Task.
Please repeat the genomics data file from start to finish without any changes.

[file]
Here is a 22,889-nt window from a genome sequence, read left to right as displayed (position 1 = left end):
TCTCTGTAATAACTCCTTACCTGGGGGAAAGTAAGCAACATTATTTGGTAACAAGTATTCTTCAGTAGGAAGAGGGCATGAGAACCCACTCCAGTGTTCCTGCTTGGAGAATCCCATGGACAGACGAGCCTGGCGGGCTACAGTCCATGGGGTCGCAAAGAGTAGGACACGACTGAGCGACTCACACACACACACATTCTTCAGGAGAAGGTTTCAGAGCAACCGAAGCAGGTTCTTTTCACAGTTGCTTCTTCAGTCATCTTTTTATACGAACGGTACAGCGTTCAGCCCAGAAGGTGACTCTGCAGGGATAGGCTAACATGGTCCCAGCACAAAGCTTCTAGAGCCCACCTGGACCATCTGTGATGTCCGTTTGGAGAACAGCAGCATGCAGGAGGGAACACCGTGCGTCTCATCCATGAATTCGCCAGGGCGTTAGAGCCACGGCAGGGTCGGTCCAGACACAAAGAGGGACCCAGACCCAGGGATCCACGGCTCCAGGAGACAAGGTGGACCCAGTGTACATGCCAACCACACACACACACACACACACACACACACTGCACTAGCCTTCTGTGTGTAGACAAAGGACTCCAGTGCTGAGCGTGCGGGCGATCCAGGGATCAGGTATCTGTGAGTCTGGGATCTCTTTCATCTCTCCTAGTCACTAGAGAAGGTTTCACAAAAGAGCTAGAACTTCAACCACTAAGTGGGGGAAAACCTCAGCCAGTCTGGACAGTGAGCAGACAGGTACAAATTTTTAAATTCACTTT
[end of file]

Here is a 22,889-nt window from a genome sequence, read left to right as displayed (position 1 = left end):
TCTCTGTAATAACTCCTTACCTGGGGGAAAGTAAGCAACATTATTTGGTAACAAGTATTCTTCAGTAGGAAGAGGGCATGAGAACCCACTCCAGTGTTCCTGCTTGGAGAATCCCATGGACAGACGAGCCTGGCGGGCTACAGTCCATGGGGTCGCAAAGAGTAGGACACGACTGAGCGACTCACACACACACACATTCTTCAGGAGAAGGTTTCAGAGCAACCGAAGCAGGTTCTTTTCACAGTTGCTTCTTCAGTCATCTTTTTATACGAACGGTACAGCGTTCAGCCCAGAAGGTGACTCTGCAGGGATAGGCTAACATGGTCCCAGCACAAAGCTTCTAGAGCCCACCTGGACCATCTGTGATGTCCGTTTGGAGAACAGCAGCATGCAGGAGGGAACACCGTGCGTCTCATCCATGAATTCGCCAGGGCGTTAGAGCCACGGCAGGGTCGGTCCAGACACAAAGAGGGACCCAGACCCAGGGATCCACGGCTCCAGGAGACAAGGTGGACCCAGTGTACATGCCAACCACACACACACACACACACACACACACACTGCACTAGCCTTCTGTGTGTAGACAAAGGACTCCAGTGCTGAGCGTGCGGGCGATCCAGGGATCAGGTATCTGTGAGTCTGGGATCTCTTTCATCTCTCCTAGTCACTAGAGAAGGTTTCACAAAAGAGCTAGAACTTCAACCACTAAGTGGGGGAAAACCTCAGCCAGTCTGGACAGTGAGCAGACAGGTACAAATTTTTAAATTCACTTT